“So, well done for referring to IPFS – it references the specific file rather than a URL that might break,” Wareing continued and showed the metadata link to an IPFS gateway run by Makersplace. But if something happened to Makersplace, then once again, the link may be useless over time. “You might say ‘Just refer to the IPFS hash in both places’” Wareing added. But further scorned that “IPFS only serves files as long as a node in the IPFS network intentionally keeps hosting it.”

Wareing also said:

Which means when the startup [that] sold you the NFT goes bust, the files will probably vanish from IPFS too.

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Twitter Account Dubbed Check My NFT Discovers Current NFT Flaws in the Wild

Moreover, he also tweeted about an example of the issue happening today and said “NFT’s are built on an absolute house of cards constructed by the people selling them.” He claims the tech will be “broken” within a decade. The Twitter account called “Check My NFT” (@checkmynft) has also been tweeting about a bunch of missing art, and inaccessible NFT assets.

The Twitter account called “Check My NFT” has been investigating the permanence issue with non-fungible token (NFT) assets.

In our last report, Check My NFT explained that metadata, URLs, and image files “should be backed by an immutable and permanent storage provider.” One way of doing this is leveraging IPFS2Arweave.com, which utilizes a project called Arweave.

IPFS2Arweave.com leverages the Arweave network to store the files and also pin the NFT data to the Interplanetary File System.

The IPFS + Arweave solution claims to solve the permanence problem by using Arweave for storage and pinning the NFT data to the Interplanetary File System.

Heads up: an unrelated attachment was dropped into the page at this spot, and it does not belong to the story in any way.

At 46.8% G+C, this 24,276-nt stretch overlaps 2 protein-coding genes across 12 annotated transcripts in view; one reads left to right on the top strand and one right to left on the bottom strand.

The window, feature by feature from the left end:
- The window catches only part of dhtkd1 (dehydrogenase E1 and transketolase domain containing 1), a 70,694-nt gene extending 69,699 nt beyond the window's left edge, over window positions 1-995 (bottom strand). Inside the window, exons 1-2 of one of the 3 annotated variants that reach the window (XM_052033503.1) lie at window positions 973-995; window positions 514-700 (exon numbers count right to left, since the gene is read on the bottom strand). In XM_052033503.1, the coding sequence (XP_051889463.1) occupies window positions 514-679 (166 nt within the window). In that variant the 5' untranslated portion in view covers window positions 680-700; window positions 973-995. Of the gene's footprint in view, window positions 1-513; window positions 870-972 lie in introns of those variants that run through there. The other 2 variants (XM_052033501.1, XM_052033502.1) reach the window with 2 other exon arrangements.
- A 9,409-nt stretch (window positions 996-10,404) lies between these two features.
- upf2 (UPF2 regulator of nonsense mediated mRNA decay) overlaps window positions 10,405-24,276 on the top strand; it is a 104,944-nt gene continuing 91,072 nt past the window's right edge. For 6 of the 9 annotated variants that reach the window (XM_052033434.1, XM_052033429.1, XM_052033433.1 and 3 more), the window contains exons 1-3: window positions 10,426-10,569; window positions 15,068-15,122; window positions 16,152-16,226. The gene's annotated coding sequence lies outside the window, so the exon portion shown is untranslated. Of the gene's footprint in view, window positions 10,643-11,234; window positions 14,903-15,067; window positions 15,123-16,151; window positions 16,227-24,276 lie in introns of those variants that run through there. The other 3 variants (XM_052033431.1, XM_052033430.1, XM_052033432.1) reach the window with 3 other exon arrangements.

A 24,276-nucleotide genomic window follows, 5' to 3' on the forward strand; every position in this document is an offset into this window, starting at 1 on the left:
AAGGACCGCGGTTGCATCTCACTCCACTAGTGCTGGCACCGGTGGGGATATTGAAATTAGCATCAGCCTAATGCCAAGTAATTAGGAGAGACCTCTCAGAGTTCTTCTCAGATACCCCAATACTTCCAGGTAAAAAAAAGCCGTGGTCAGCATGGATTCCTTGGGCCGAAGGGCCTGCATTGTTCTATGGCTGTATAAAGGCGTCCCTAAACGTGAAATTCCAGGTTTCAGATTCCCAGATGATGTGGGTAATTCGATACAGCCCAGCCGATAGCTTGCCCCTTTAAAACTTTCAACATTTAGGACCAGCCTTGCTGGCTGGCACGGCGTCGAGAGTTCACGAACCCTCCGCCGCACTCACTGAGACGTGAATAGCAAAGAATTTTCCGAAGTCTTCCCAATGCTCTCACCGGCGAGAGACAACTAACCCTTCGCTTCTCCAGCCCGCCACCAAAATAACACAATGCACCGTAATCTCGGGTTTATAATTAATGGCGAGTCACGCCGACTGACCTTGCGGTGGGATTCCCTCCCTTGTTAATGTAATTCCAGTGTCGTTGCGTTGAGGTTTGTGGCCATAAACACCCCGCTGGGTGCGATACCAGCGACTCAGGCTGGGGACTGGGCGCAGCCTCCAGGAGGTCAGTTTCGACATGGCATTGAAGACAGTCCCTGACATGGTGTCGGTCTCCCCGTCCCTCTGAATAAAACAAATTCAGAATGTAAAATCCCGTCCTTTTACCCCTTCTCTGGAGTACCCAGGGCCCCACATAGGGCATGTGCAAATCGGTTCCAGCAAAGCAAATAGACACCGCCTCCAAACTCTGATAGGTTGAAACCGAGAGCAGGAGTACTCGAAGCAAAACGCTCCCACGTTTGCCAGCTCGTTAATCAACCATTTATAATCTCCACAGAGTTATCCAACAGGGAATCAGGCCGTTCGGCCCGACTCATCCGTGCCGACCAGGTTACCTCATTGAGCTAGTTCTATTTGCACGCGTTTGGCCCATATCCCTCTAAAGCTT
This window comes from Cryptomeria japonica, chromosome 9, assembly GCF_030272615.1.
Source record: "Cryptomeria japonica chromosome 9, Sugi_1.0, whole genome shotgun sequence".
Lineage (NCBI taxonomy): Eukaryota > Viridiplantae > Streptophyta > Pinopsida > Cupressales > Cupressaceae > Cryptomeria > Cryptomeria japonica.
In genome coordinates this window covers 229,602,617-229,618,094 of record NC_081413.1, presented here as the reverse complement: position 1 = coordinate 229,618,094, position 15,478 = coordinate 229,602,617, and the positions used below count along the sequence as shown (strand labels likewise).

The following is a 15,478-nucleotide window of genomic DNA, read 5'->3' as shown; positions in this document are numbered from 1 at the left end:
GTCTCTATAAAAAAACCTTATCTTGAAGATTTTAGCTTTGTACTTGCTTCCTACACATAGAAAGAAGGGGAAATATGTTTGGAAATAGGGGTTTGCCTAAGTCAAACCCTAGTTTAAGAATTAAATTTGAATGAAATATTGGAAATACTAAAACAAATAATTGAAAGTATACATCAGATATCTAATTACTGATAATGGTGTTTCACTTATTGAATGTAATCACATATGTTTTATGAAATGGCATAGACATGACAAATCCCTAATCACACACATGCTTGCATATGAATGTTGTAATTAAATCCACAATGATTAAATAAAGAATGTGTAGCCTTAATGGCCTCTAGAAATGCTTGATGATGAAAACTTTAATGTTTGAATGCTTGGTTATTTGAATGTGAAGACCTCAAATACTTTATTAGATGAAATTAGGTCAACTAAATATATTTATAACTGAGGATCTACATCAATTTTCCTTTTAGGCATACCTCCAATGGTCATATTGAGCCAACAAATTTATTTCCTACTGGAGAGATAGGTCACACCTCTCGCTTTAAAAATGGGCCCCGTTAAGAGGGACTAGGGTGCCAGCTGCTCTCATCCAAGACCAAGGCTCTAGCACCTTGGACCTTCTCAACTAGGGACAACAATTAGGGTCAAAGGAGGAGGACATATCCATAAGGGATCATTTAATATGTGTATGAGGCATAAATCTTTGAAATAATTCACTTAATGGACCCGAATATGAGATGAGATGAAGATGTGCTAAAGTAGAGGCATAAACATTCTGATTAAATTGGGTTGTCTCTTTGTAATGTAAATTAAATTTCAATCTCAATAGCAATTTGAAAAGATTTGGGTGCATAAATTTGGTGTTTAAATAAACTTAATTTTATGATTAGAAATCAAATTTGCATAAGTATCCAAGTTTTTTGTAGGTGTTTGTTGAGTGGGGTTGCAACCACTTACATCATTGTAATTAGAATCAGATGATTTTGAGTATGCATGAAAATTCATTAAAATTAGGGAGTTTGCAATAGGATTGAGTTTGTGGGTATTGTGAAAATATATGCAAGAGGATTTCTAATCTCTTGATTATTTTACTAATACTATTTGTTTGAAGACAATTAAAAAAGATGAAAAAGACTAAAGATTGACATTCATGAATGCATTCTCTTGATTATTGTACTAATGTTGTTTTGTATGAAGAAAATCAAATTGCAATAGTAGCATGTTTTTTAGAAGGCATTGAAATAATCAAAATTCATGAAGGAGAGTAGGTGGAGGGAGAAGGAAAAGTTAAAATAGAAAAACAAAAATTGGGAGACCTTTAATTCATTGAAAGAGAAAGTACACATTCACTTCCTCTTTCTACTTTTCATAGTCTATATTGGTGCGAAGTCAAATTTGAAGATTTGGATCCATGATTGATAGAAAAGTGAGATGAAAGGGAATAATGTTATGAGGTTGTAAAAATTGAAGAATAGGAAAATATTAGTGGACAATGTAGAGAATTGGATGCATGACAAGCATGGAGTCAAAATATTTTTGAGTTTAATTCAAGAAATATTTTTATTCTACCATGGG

“IPFS is a popular P2P network for sharing data in a decentralized way, but it lacks one feature: Permanence. Content on the IPFS network can disappear. If no-one hosts the data, it could be lost forever,” the Arweave website details. “The Arweave blockchain can now store and pin files onto IPFS and keep them available permanently. This simple API takes an IPFS Hash, stores the data onto Arweave, and pins it to IPFS.”

It will be interesting to see if NFT projects take the recent scrutiny seriously, and leverage immutable and permanent storage as Check My NFT and Arweave recommends. Projects going forward may work toward building stronger permanence models. Projects that have already minted million-dollar NFT works might want to make sure the non-fungible token assets are truly deemed immutable.

Meanwhile, other blockchain NFT solutions believe their distributed ledger protocol alone is reliable enough to preserve an NFT for centuries to come. Much of this NFT debate will still require the test of time or exposure to vulnerabilities.

What do you think about the NFT permanence problem? Let us know what you think about this subject in the comments section below.

Original author: Jamie Redman